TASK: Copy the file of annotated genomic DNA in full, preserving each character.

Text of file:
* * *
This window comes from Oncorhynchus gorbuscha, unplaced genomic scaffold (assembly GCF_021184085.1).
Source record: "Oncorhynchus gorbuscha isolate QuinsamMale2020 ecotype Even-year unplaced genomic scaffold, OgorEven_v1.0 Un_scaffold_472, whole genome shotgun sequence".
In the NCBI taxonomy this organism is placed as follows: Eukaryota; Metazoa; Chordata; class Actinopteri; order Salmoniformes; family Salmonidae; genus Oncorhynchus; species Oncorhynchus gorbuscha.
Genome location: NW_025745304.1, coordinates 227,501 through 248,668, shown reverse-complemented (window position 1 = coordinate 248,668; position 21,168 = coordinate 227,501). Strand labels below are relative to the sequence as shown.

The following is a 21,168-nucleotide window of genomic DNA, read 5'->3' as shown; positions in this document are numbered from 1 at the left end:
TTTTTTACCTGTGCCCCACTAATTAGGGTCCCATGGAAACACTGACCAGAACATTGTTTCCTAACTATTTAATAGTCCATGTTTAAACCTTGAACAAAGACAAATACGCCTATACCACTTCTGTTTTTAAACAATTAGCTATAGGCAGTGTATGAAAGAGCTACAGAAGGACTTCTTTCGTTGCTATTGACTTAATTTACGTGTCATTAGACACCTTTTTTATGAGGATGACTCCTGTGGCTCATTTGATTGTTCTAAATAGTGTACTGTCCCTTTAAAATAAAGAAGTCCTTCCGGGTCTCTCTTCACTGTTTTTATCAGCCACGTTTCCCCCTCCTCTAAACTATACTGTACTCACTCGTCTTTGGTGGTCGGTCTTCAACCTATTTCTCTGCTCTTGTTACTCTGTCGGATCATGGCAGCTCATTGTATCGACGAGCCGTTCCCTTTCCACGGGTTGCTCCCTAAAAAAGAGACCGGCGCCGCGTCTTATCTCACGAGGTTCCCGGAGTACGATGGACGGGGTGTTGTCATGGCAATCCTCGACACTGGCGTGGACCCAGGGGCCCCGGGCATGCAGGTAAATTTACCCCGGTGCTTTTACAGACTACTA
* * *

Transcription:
This window comes from Oncorhynchus gorbuscha, unplaced genomic scaffold (assembly GCF_021184085.1).
Source record: "Oncorhynchus gorbuscha isolate QuinsamMale2020 ecotype Even-year unplaced genomic scaffold, OgorEven_v1.0 Un_scaffold_472, whole genome shotgun sequence".
In the NCBI taxonomy this organism is placed as follows: Eukaryota; Metazoa; Chordata; class Actinopteri; order Salmoniformes; family Salmonidae; genus Oncorhynchus; species Oncorhynchus gorbuscha.
Genome location: NW_025745304.1, coordinates 227,501 through 248,668, shown reverse-complemented (window position 1 = coordinate 248,668; position 21,168 = coordinate 227,501). Strand labels below are relative to the sequence as shown.

The following is a 21,168-nucleotide window of genomic DNA, read 5'->3' as shown; positions in this document are numbered from 1 at the left end:
TTTTTTACCTGTGCCCCACTAATTAGGGTCCCATGGAAACACTGACCAGAACATTGTTTCCTAACTATTTAATAGTCCATGTTTAAACCTTGAACAAAGACAAATACGCCTATACCACTTCTGTTTTTAAACAATTAGCTATAGGCAGTGTATGAAAGAGCTACAGAAGGACTTCTTTCGTTGCTATTGACTTAATTTACGTGTCATTAGACACCTTTTTTATGAGGATGACTCCTGTGGCTCATTTGATTGTTCTAAATAGTGTACTGTCCCTTTAAAATAAAGAAGTCCTTCCGGGTCTCTCTTCACTGTTTTTATCAGCCACGTTTCCCCCTCCTCTAAACTATACTGTACTCACTCGTCTTTGGTGGTCGGTCTTCAACCTATTTCTCTGCTCTTGTTACTCTGTCGGATCATGGCAGCTCATTGTATCGACGAGCCGTTCCCTTTCCACGGGTTGCTCCCTAAAAAAGAGACCGGCGCCGCGTCTTATCTCACGAGGTTCCCGGAGTACGATGGACGGGGTGTTGTCATGGCAATCCTCGACACTGGCGTGGACCCAGGGGCCCCGGGCATGCAGGTAAATTTACCCCGGTGCTTTTACAGACTACTA